Four Reasons To Stop Making Bucket Lists

Four Reasons Why You Should Never Make A Bucket List

Mortality- we're confronted with it in many forms, whether it be the death of a close family member or the quick demise of a fish that we won at the carnival. It's a part of life that we have to accept, whether we like it or not. But is accepting mortality expressed by making a list of the things that we want to do before we meet our unfortunate end? No, it not. And here's four reasons why you should never make a bucket list.

1. Goals are ever-changing.

Perhaps you make a list at this point in your life filled with goals and this you want to accomplish before you die. Going off of the assumptions that bucket lists are intended to be accomplished at a moderate pace (a lifelong pace, if you will), you'll most likely not want to accomplish the same goals for your entire life. Aspirations are fickle and evolve as we do, and bucket lists aren't orientated to facilitate this sort of growth.

2. Placing satisfaction on external factors is dicey.

It's safe to say that many people make bucket lists out of dissatisfaction with their current lives in hopes that things will improve if they take action, in the form of crossing off tasks. But what does this say about happiness? Will the happiness be lasting if it does not come from changes made to the individual? Probably not. Instead of placing one's value and satisfaction with life on the ability to complete tasks, we should be satisfied within ourselves first. That is where intrinsic happiness comes from, which follows us no matter what we're accomplishing.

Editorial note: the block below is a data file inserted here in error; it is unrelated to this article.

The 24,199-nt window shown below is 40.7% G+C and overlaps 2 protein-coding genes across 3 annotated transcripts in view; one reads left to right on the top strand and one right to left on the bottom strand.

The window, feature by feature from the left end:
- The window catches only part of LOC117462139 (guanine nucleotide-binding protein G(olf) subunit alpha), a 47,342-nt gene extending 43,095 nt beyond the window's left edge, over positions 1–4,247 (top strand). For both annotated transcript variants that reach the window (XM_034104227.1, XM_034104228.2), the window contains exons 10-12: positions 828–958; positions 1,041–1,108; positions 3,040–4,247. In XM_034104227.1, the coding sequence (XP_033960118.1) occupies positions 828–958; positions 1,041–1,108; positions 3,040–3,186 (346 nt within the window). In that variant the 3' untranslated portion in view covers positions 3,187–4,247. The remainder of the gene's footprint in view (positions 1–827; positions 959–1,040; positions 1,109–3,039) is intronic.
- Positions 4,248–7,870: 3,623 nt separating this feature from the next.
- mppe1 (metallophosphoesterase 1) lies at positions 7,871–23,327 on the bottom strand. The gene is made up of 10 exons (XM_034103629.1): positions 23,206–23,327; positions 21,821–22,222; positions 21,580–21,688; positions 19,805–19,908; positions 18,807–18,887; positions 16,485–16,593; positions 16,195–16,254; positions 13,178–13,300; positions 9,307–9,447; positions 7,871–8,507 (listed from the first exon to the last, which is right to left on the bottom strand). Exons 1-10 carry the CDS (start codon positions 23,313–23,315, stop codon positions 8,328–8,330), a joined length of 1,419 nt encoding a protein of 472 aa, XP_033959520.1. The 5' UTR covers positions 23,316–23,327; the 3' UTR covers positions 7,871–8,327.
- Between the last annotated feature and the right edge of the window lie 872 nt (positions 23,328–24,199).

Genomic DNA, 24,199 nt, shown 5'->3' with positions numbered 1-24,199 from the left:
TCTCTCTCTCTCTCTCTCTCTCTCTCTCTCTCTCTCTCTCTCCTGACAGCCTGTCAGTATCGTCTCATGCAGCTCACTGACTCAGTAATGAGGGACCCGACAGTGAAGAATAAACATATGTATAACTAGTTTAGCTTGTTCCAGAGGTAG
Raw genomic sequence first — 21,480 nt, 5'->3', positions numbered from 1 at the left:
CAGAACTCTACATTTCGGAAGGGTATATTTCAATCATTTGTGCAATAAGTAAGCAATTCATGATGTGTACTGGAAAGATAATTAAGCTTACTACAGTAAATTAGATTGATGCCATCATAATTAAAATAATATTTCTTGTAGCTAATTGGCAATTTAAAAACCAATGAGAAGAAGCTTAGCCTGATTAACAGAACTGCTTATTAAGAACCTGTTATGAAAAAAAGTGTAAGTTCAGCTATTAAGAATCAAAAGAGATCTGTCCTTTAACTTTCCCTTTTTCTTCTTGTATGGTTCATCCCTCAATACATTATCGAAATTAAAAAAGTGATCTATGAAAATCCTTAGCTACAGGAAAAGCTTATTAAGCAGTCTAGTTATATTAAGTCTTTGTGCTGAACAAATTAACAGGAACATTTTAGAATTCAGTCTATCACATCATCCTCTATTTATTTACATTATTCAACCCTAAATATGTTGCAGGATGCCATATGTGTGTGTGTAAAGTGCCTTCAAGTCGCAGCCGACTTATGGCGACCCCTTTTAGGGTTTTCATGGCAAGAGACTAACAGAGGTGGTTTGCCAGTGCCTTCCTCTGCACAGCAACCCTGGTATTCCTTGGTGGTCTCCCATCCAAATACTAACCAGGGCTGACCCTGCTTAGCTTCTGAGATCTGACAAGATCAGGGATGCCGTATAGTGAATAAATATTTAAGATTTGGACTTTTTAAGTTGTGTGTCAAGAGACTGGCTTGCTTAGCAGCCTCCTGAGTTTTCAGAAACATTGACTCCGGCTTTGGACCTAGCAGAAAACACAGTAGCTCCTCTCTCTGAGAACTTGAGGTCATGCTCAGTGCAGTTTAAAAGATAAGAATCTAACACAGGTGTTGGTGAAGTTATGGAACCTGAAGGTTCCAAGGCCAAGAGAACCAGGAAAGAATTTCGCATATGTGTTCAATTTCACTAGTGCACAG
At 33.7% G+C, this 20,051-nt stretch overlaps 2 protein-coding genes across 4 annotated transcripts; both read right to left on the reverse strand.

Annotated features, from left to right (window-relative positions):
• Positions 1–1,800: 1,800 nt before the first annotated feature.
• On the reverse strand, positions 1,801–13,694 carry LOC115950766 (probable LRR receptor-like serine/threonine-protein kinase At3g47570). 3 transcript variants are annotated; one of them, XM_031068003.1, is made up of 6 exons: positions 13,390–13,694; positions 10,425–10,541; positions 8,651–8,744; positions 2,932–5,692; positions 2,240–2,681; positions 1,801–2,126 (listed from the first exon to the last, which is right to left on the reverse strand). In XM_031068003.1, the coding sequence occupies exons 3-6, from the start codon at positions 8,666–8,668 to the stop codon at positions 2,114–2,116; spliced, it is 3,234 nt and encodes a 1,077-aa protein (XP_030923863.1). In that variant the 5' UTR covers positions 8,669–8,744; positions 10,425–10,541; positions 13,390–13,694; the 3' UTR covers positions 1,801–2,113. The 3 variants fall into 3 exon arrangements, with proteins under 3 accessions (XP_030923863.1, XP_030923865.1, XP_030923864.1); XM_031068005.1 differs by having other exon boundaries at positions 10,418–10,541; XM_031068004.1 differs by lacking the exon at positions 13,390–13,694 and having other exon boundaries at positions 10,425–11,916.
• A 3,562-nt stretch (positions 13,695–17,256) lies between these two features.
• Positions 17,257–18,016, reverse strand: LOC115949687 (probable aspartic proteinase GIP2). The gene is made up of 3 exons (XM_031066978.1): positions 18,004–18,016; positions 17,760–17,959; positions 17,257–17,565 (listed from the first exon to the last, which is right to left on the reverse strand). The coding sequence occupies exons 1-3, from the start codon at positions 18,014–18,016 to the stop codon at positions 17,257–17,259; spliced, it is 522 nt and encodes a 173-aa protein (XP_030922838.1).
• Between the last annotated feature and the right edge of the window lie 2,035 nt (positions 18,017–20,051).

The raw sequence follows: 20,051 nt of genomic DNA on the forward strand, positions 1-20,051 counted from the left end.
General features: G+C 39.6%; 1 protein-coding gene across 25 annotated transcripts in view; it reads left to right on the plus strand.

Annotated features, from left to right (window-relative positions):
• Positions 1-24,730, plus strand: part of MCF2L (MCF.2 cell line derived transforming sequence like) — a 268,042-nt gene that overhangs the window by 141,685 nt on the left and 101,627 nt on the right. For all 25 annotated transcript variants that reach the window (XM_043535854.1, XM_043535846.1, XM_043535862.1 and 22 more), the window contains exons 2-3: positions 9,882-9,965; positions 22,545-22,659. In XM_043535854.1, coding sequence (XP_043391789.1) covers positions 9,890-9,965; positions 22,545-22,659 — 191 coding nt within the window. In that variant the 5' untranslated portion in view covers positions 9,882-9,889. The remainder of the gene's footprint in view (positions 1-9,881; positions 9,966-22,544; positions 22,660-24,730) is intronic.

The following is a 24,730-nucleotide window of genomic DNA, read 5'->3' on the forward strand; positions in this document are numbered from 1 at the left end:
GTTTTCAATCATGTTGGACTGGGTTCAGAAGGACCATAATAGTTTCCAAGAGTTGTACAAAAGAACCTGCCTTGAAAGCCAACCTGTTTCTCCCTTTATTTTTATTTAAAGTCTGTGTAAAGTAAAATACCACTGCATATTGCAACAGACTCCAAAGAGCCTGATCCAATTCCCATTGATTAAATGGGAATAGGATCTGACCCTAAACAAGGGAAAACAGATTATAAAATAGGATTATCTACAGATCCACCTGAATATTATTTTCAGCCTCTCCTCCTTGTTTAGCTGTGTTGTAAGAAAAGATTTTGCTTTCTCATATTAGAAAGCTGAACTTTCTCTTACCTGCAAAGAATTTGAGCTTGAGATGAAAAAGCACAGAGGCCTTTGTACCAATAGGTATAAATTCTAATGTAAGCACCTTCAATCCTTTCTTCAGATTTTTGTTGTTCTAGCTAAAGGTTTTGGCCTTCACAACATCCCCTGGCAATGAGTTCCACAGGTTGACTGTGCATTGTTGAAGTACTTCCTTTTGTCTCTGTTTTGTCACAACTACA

3. You'll most likely never complete it.

Another thing about bucket lists is that...they don't get done. And what's the point of making a list that doesn't get done?? Please, someone, tell me. As aforementioned, as one grows and evolves and their goals changes, things will just be added and added to the list. To some the endless mountain of tasks many seem motivational and a propellant to accomplishing more, but to me, it seems counterproductive.

4. If you ever complete it (which you won't), then what?

If you're one of the only people on the face of the Earth to accomplish everything on your bucket list (while still being alive, of course), what do you do next? Logically, you may as well die, right? Since there's nothing else you want to do that would bring satisfaction to your life. Yeah, no, I didn't think so. The premise simply doesn't make sense, and it's not reasonable to expect to be completely happy with your life after you cross a few things of the checklist.

So please, do yourself a favor, and stop making the Bucket Lists, and just go out there and live. You'll be happy you did.

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